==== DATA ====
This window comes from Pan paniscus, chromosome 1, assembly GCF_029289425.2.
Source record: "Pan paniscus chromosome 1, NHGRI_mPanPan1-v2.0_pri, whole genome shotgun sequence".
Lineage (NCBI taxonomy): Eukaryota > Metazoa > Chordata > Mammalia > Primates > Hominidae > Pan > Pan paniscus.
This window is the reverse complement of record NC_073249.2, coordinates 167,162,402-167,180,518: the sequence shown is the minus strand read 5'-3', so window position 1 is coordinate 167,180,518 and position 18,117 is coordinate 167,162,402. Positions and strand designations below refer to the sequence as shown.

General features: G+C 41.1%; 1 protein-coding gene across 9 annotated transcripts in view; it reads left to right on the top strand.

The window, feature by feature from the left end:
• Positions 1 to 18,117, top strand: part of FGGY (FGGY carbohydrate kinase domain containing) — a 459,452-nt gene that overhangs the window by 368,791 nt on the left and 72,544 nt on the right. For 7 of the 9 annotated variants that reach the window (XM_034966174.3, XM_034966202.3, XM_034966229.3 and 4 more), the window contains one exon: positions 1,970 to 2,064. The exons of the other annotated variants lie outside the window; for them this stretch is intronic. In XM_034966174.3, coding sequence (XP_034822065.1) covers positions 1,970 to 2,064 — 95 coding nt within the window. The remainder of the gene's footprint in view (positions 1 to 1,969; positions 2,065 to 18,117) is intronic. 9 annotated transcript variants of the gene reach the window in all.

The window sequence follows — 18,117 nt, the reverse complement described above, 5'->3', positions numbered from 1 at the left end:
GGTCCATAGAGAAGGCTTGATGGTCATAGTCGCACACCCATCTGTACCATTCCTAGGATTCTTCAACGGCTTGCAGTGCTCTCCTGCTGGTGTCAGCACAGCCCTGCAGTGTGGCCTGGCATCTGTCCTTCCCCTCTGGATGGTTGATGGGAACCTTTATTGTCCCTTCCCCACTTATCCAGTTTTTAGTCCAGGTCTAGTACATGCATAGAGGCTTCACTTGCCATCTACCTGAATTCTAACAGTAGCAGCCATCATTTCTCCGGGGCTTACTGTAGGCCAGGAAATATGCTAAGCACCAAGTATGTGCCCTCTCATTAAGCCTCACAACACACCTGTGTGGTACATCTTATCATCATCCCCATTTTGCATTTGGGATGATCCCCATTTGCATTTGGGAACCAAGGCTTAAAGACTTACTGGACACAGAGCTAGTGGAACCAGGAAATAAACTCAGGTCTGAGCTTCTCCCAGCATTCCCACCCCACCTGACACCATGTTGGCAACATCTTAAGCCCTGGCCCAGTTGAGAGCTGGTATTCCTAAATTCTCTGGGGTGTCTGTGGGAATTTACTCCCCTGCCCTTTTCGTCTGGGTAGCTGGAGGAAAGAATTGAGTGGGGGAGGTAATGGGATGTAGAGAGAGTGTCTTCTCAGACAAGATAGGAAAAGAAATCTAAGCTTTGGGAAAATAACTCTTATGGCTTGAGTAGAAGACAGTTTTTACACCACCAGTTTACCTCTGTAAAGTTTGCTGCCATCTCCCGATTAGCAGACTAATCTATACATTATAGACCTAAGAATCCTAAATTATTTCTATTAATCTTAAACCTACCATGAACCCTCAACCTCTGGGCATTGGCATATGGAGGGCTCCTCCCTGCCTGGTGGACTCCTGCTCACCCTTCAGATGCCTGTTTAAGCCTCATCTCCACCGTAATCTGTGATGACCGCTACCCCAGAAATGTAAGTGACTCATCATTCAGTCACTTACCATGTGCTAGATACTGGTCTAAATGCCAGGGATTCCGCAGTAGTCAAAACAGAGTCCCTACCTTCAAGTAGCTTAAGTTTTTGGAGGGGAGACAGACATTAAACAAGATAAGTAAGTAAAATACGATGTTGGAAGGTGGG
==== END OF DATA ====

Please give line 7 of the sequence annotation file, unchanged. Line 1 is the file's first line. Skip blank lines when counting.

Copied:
• Positions 1 to 18,117, top strand: part of FGGY (FGGY carbohydrate kinase domain containing) — a 459,452-nt gene that overhangs the window by 368,791 nt on the left and 72,544 nt on the right. For 7 of the 9 annotated variants that reach the window (XM_034966174.3, XM_034966202.3, XM_034966229.3 and 4 more), the window contains one exon: positions 1,970 to 2,064. The exons of the other annotated variants lie outside the window; for them this stretch is intronic. In XM_034966174.3, coding sequence (XP_034822065.1) covers positions 1,970 to 2,064 — 95 coding nt within the window. The remainder of the gene's footprint in view (positions 1 to 1,969; positions 2,065 to 18,117) is intronic. 9 annotated transcript variants of the gene reach the window in all.